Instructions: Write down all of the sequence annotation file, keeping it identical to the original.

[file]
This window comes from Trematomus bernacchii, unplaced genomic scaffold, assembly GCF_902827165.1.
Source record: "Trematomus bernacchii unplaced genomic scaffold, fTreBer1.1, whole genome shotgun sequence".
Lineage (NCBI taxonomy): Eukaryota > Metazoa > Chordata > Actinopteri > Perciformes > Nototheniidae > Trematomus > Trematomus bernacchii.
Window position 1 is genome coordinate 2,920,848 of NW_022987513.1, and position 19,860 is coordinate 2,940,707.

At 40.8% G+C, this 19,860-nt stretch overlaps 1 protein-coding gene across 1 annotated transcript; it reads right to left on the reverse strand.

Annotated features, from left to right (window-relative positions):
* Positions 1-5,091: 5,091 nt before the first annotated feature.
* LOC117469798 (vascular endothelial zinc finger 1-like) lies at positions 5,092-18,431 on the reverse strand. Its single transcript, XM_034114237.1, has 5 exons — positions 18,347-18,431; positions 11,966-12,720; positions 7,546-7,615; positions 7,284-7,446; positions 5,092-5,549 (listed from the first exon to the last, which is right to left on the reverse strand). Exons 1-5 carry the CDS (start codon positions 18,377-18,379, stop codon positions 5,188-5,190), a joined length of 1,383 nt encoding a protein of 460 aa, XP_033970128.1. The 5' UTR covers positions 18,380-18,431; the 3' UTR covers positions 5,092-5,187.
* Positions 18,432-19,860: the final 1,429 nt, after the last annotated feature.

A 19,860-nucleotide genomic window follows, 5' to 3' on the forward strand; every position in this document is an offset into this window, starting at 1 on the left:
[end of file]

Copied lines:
This window comes from Trematomus bernacchii, unplaced genomic scaffold, assembly GCF_902827165.1.
Source record: "Trematomus bernacchii unplaced genomic scaffold, fTreBer1.1, whole genome shotgun sequence".
Lineage (NCBI taxonomy): Eukaryota > Metazoa > Chordata > Actinopteri > Perciformes > Nototheniidae > Trematomus > Trematomus bernacchii.
Window position 1 is genome coordinate 2,920,848 of NW_022987513.1, and position 19,860 is coordinate 2,940,707.

At 40.8% G+C, this 19,860-nt stretch overlaps 1 protein-coding gene across 1 annotated transcript; it reads right to left on the reverse strand.

Annotated features, from left to right (window-relative positions):
* Positions 1-5,091: 5,091 nt before the first annotated feature.
* LOC117469798 (vascular endothelial zinc finger 1-like) lies at positions 5,092-18,431 on the reverse strand. Its single transcript, XM_034114237.1, has 5 exons — positions 18,347-18,431; positions 11,966-12,720; positions 7,546-7,615; positions 7,284-7,446; positions 5,092-5,549 (listed from the first exon to the last, which is right to left on the reverse strand). Exons 1-5 carry the CDS (start codon positions 18,377-18,379, stop codon positions 5,188-5,190), a joined length of 1,383 nt encoding a protein of 460 aa, XP_033970128.1. The 5' UTR covers positions 18,380-18,431; the 3' UTR covers positions 5,092-5,187.
* Positions 18,432-19,860: the final 1,429 nt, after the last annotated feature.

A 19,860-nucleotide genomic window follows, 5' to 3' on the forward strand; every position in this document is an offset into this window, starting at 1 on the left: